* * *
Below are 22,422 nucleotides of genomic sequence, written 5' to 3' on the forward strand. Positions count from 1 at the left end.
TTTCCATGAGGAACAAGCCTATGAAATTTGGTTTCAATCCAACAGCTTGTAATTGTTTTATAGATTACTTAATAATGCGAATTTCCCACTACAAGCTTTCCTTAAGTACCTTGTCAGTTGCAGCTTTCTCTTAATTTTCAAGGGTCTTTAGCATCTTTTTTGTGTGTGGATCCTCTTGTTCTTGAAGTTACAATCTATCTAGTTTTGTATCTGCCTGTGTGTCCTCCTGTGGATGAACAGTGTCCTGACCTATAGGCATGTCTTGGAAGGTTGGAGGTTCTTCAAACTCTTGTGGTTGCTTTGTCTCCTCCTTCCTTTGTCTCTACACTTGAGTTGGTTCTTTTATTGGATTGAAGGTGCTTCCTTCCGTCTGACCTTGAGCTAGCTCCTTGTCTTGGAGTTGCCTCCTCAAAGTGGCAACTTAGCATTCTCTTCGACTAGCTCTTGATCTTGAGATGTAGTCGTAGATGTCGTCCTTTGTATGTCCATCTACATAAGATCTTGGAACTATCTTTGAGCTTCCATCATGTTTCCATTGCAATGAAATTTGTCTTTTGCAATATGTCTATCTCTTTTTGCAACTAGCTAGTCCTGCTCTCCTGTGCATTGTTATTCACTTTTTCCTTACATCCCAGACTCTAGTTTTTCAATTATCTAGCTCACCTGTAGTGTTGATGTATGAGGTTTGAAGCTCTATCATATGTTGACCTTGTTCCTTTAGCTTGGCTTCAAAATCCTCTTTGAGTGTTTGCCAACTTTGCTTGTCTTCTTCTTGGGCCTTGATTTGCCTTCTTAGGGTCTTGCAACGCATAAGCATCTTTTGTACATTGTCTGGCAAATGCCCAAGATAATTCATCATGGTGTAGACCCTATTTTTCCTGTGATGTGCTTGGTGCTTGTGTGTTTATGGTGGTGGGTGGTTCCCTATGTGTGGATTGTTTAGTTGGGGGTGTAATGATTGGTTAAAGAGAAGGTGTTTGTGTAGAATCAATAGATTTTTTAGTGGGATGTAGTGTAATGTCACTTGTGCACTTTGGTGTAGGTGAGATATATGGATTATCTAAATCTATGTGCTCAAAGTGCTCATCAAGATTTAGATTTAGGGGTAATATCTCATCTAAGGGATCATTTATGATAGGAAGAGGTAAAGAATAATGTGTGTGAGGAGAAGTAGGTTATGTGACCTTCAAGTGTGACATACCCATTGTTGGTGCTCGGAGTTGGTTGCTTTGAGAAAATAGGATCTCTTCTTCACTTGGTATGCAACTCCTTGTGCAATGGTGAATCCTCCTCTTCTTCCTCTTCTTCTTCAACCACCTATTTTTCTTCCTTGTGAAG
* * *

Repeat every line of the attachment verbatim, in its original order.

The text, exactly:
Below are 22,422 nucleotides of genomic sequence, written 5' to 3' on the forward strand. Positions count from 1 at the left end.
TTTCCATGAGGAACAAGCCTATGAAATTTGGTTTCAATCCAACAGCTTGTAATTGTTTTATAGATTACTTAATAATGCGAATTTCCCACTACAAGCTTTCCTTAAGTACCTTGTCAGTTGCAGCTTTCTCTTAATTTTCAAGGGTCTTTAGCATCTTTTTTGTGTGTGGATCCTCTTGTTCTTGAAGTTACAATCTATCTAGTTTTGTATCTGCCTGTGTGTCCTCCTGTGGATGAACAGTGTCCTGACCTATAGGCATGTCTTGGAAGGTTGGAGGTTCTTCAAACTCTTGTGGTTGCTTTGTCTCCTCCTTCCTTTGTCTCTACACTTGAGTTGGTTCTTTTATTGGATTGAAGGTGCTTCCTTCCGTCTGACCTTGAGCTAGCTCCTTGTCTTGGAGTTGCCTCCTCAAAGTGGCAACTTAGCATTCTCTTCGACTAGCTCTTGATCTTGAGATGTAGTCGTAGATGTCGTCCTTTGTATGTCCATCTACATAAGATCTTGGAACTATCTTTGAGCTTCCATCATGTTTCCATTGCAATGAAATTTGTCTTTTGCAATATGTCTATCTCTTTTTGCAACTAGCTAGTCCTGCTCTCCTGTGCATTGTTATTCACTTTTTCCTTACATCCCAGACTCTAGTTTTTCAATTATCTAGCTCACCTGTAGTGTTGATGTATGAGGTTTGAAGCTCTATCATATGTTGACCTTGTTCCTTTAGCTTGGCTTCAAAATCCTCTTTGAGTGTTTGCCAACTTTGCTTGTCTTCTTCTTGGGCCTTGATTTGCCTTCTTAGGGTCTTGCAACGCATAAGCATCTTTTGTACATTGTCTGGCAAATGCCCAAGATAATTCATCATGGTGTAGACCCTATTTTTCCTGTGATGTGCTTGGTGCTTGTGTGTTTATGGTGGTGGGTGGTTCCCTATGTGTGGATTGTTTAGTTGGGGGTGTAATGATTGGTTAAAGAGAAGGTGTTTGTGTAGAATCAATAGATTTTTTAGTGGGATGTAGTGTAATGTCACTTGTGCACTTTGGTGTAGGTGAGATATATGGATTATCTAAATCTATGTGCTCAAAGTGCTCATCAAGATTTAGATTTAGGGGTAATATCTCATCTAAGGGATCATTTATGATAGGAAGAGGTAAAGAATAATGTGTGTGAGGAGAAGTAGGTTATGTGACCTTCAAGTGTGACATACCCATTGTTGGTGCTCGGAGTTGGTTGCTTTGAGAAAATAGGATCTCTTCTTCACTTGGTATGCAACTCCTTGTGCAATGGTGAATCCTCCTCTTCTTCCTCTTCTTCTTCAACCACCTATTTTTCTTCCTTGTGAAG